Purpose: One of the most common approaches to understanding an undeciphered text is to identify and then decipher the underlying code. If a document remains unintelligible or undeciphered for a long period of time even after many attempts at decoding it, the possibility of it being "gibberish" must be considered. This study proposes a method to detect the existence, or non-existence, of a coherent structure within a previously non-translated text in order to determine the possibility of deciphering it. Methods: The present method begins with the assumption that natural languageprocessing methods that are commonly employed in analyzing known languages can be applied to an undeciphered text. To detect a coherent structure in a text, the similarity of every pair of partial document is measured, and then the similarity matrix is analyzed by clustering methods. The next step is to compare the detected structure with the sections suggested by other clues such as illustrations and the page order. Thus, it is determined whether an undeciphered text contains an identifiable structure which corresponds to the latter, or whether it is "gibberish" containing no order or structure. Results: We applied the proposed method to the Voynich Manuscript, which is a renowned undeciphered text. The results clearly demonstrate that the text of the Voynich Manuscript possesses an identifiable structure, and that the structure corresponds to the existing sections of the manuscript suggested by the accompanying illustrations. Thus, the results strongly suggest that the Voynich Manuscript is not "gibberish"; additional attempts to decipher its contents would be justified. The present experiment proves the usefulness of applying this method to a previously non-deciphered text.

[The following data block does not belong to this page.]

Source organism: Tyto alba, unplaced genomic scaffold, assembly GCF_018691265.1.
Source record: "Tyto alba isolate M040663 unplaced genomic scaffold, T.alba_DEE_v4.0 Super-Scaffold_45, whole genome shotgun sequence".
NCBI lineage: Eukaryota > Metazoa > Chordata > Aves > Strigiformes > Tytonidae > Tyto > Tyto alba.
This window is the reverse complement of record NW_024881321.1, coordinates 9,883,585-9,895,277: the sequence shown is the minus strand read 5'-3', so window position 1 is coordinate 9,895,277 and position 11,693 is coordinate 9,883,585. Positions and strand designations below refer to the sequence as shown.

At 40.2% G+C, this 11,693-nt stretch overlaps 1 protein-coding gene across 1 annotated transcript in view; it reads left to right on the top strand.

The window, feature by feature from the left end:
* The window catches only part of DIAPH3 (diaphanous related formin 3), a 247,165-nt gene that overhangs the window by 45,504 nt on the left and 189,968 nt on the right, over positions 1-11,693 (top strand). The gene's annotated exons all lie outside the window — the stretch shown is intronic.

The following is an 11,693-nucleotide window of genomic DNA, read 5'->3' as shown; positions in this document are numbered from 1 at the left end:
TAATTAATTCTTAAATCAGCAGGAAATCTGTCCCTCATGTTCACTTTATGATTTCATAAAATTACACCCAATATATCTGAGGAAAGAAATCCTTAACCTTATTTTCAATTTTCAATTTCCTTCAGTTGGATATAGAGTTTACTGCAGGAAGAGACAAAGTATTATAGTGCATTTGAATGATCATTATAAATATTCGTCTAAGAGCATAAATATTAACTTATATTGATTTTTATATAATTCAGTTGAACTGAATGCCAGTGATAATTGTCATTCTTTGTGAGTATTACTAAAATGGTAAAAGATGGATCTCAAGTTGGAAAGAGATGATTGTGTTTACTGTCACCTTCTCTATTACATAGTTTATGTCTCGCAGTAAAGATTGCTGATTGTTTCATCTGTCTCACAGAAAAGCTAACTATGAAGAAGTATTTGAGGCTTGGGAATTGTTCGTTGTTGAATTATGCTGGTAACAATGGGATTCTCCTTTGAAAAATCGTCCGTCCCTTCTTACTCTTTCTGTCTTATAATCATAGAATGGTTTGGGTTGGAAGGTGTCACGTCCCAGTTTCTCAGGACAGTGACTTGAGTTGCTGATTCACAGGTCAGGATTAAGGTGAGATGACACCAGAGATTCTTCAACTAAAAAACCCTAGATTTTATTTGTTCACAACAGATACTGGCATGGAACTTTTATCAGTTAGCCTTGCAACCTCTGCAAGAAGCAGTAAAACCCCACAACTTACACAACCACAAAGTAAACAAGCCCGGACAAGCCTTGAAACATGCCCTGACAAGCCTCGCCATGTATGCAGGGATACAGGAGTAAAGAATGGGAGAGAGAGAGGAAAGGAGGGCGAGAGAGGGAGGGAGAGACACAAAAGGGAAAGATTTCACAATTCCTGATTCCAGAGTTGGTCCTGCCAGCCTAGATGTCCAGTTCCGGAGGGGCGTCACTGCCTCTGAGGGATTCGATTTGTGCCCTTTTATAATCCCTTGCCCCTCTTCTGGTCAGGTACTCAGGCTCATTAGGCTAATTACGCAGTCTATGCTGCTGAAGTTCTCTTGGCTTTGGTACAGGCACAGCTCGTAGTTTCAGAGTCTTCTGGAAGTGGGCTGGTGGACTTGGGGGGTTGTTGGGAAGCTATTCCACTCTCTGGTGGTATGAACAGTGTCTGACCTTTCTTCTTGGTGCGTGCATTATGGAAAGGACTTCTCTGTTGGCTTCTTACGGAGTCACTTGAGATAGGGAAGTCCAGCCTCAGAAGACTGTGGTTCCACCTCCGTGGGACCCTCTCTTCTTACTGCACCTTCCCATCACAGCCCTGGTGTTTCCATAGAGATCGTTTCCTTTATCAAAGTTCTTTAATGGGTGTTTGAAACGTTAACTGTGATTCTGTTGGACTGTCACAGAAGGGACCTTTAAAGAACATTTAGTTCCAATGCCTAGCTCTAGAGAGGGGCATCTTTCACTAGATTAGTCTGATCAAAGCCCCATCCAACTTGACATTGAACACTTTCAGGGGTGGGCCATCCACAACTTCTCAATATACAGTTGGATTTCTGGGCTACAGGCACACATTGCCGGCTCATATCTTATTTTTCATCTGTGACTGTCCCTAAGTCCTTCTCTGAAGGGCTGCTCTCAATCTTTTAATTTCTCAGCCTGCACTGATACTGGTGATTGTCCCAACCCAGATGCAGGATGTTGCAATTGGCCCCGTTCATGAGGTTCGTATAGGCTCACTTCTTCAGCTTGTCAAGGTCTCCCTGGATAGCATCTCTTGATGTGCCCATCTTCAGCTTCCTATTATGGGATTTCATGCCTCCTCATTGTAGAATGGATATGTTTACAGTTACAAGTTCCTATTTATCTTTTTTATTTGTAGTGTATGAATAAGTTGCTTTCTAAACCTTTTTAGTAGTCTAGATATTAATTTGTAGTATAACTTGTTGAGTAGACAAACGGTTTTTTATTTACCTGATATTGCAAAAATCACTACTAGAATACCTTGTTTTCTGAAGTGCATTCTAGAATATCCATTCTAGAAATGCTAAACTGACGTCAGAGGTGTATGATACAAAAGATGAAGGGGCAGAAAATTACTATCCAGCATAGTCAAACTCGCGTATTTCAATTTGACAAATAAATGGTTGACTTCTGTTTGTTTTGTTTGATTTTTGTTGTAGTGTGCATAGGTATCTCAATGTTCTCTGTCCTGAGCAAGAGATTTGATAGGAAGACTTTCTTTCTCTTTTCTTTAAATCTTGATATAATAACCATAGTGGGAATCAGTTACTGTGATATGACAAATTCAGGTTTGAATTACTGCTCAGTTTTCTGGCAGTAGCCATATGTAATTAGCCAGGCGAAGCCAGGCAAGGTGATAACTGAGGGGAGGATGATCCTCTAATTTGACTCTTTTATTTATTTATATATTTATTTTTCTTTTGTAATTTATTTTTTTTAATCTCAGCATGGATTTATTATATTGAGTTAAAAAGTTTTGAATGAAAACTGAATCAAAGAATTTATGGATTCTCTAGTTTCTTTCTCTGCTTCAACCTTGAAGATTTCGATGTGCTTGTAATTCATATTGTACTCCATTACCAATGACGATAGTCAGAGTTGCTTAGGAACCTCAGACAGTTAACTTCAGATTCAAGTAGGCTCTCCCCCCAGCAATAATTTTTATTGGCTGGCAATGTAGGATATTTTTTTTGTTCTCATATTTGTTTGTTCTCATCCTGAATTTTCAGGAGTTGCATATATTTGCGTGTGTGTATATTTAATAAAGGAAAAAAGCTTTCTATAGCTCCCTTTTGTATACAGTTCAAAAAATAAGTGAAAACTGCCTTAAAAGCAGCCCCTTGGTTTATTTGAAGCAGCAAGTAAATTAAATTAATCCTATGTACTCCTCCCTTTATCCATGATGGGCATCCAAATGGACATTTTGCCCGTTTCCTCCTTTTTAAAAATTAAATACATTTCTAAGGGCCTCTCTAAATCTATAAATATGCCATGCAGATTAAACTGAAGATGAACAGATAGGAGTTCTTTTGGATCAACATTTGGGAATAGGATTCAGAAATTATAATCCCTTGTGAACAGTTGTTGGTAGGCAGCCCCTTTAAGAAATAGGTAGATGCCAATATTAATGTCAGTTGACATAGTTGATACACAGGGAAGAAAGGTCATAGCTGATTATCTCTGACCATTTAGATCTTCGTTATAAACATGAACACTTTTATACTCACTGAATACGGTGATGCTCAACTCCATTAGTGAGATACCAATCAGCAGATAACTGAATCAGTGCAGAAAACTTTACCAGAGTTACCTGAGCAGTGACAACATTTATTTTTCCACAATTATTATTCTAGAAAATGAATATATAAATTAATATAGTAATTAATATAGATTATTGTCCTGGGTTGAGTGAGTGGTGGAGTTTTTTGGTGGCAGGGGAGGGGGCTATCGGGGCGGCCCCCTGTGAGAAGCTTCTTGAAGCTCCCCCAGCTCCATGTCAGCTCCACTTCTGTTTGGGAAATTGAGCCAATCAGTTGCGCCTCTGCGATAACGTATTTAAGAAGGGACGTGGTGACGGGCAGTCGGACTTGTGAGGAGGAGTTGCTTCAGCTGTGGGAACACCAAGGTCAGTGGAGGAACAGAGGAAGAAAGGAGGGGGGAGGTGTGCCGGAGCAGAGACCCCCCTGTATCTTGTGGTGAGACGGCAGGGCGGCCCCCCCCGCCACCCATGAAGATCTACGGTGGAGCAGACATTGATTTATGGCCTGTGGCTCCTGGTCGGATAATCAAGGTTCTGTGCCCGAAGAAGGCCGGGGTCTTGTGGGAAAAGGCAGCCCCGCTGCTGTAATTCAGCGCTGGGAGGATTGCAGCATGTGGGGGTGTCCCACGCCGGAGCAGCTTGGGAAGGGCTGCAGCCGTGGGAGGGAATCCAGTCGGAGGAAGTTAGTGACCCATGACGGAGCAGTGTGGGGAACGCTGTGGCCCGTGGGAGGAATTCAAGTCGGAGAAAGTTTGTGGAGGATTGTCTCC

|Number of pages||23|
|Journal||Library and Information Science|
|Publication status||Published - 2009 Oct 14|
ASJC Scopus subject areas
- Library and Information Sciences